Rep. Steve King To Workers: Your "Labor Is A Commodity Just Like Corn Or Beans"
Late last night on the House floor, Rep. Steve King (R-IA) spoke in support of a Republican amendment to the Department of Homeland Security funding bill that would exempt DHS construction projects from a law requiring federal contractors to pay laborers the prevailing wage and benefits for the area. That law, known as Davis-Bacon, serves to protect union laborers from being drastically underbid by non-union contractors. In effect, the law prevents a 'race to the bottom' in federal contracting bids, which in turn protects working-class wages in the building trades.
But not according to Steve King, who once again likened the law to anti-gay legislation decried by Democrats and argued that it is an unacceptable intrusion into the free market, where "labor is a commodity just like corn or beans or oil or gold, and the value of it needs to be determined by the competition, supply and demand in the workplace."
KING: If you wanna do as many Democrats have said on this floor, and that is that any relationship between two consenting adults the federal government shouldn't be involved in, well this is a relationship the federal government should not be involved in. For the federal government to tell me that I can't say to my own son, I'd like to climb in the seat of your excavator and sit there for $10 an hour, federal government says I can't, he's gotta pay me some $28 rate or whatever that is. But the government has no business interfering and no business driving up these costs. And we must go through this period of austerity. That requires that we not impose federal union scale on federal construction projects. [...] And I think the free market should set the wages. Labor is a commodity just like corn or beans or oil or gold, and the value of it needs to be determined by the competition, supply and demand in the workplace.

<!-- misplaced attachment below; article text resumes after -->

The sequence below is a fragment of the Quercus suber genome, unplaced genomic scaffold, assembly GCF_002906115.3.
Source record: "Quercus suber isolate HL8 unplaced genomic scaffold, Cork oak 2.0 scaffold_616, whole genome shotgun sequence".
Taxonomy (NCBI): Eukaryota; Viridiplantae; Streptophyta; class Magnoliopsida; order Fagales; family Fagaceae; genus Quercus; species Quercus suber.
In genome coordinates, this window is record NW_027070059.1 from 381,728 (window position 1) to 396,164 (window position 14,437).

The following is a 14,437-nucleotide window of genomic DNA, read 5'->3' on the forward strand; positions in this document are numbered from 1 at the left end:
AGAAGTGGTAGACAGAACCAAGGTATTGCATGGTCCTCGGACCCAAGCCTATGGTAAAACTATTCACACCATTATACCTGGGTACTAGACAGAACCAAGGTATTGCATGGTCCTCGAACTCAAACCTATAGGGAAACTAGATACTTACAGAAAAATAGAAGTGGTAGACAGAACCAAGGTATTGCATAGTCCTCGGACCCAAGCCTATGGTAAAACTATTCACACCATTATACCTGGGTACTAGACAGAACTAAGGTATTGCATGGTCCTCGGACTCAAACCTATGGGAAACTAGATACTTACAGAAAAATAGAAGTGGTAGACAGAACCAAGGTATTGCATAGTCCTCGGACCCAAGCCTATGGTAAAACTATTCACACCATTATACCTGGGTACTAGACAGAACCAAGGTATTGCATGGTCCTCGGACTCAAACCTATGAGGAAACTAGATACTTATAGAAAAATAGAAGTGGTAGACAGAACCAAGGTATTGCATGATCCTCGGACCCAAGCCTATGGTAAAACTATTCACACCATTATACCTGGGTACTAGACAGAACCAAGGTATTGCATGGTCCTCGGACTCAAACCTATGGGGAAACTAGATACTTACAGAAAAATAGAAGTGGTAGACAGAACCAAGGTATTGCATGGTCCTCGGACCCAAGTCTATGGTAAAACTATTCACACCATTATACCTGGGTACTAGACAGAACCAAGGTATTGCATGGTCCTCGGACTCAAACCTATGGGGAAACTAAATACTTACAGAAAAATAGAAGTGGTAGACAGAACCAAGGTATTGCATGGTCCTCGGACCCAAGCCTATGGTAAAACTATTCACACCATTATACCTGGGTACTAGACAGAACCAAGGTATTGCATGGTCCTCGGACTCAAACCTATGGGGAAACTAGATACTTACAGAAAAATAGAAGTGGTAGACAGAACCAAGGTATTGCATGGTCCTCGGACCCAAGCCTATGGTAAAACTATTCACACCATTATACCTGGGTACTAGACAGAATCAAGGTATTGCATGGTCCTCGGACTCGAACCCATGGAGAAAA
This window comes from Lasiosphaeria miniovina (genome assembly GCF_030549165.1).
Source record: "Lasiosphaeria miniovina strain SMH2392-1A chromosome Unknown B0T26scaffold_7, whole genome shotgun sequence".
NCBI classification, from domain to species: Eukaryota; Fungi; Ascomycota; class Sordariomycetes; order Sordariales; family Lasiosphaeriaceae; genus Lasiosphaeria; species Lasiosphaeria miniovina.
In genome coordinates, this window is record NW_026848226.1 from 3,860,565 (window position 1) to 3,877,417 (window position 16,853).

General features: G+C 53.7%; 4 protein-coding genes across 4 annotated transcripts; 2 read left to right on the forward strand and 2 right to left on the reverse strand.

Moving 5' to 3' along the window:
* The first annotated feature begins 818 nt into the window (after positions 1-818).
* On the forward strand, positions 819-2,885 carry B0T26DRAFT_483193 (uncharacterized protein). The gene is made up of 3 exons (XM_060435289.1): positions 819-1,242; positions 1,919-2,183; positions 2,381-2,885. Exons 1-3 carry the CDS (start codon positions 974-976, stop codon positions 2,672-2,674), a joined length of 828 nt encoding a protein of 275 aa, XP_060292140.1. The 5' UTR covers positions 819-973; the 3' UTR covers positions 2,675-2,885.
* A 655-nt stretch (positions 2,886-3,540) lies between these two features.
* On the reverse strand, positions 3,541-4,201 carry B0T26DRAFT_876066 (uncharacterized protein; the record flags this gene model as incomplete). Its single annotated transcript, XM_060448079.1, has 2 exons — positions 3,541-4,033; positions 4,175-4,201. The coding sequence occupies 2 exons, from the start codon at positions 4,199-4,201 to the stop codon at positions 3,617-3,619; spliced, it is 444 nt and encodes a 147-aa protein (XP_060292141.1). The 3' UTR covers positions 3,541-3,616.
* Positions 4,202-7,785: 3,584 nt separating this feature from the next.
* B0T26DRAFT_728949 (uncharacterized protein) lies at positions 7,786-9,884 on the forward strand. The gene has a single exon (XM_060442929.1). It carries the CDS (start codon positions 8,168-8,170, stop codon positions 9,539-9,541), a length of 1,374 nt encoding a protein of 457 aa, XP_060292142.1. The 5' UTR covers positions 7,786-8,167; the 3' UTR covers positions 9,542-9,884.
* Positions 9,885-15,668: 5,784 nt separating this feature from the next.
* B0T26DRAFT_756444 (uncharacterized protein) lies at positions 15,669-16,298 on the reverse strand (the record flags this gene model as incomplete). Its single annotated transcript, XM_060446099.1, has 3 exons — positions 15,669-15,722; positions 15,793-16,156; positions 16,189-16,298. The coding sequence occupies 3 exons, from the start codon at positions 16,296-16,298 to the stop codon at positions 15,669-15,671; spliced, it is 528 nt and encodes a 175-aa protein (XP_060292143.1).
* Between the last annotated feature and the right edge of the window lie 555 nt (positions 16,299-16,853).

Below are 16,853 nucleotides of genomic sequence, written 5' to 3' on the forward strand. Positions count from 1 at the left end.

After King finished his remarks, Rep. Norman Dicks (D-WA) asked where King's family construction business is located. King explained, and then a live mic caught him saying, "Now he'll send the unions to organize [us]." Watch (transcript beginning at 1:52):
King gets it wrong when he says Davis-Bacon forces all employers to pay a prevailing wage to any laborer, in the same way that it's wrong to say that calling out offensive speech violates the First Amendment. Businesses have every right to pay any wage above the federal minimum that they please; they do not have a right to federal contracts.
Beyond the factual errors, King's speech is a classic example of his primary activity in Congress: kicking the working class while promoting laissez-faire capitalism. Whether it's reducing the sweat and sinew of American workers to "a commodity just like corn" that should not have its value in any way protected from the single-minded cost-cutting of accountants, or applying the sterile language of an economics classroom to Americans dwelling in poverty, there is no action in defense of working people that Steve King won't ridicule, hyperbolize and insult.
UPDATE: The amendment failed this afternoon by a vote of 233-184 against, with 51 Republicans defecting from the party to oppose the anti-union measure.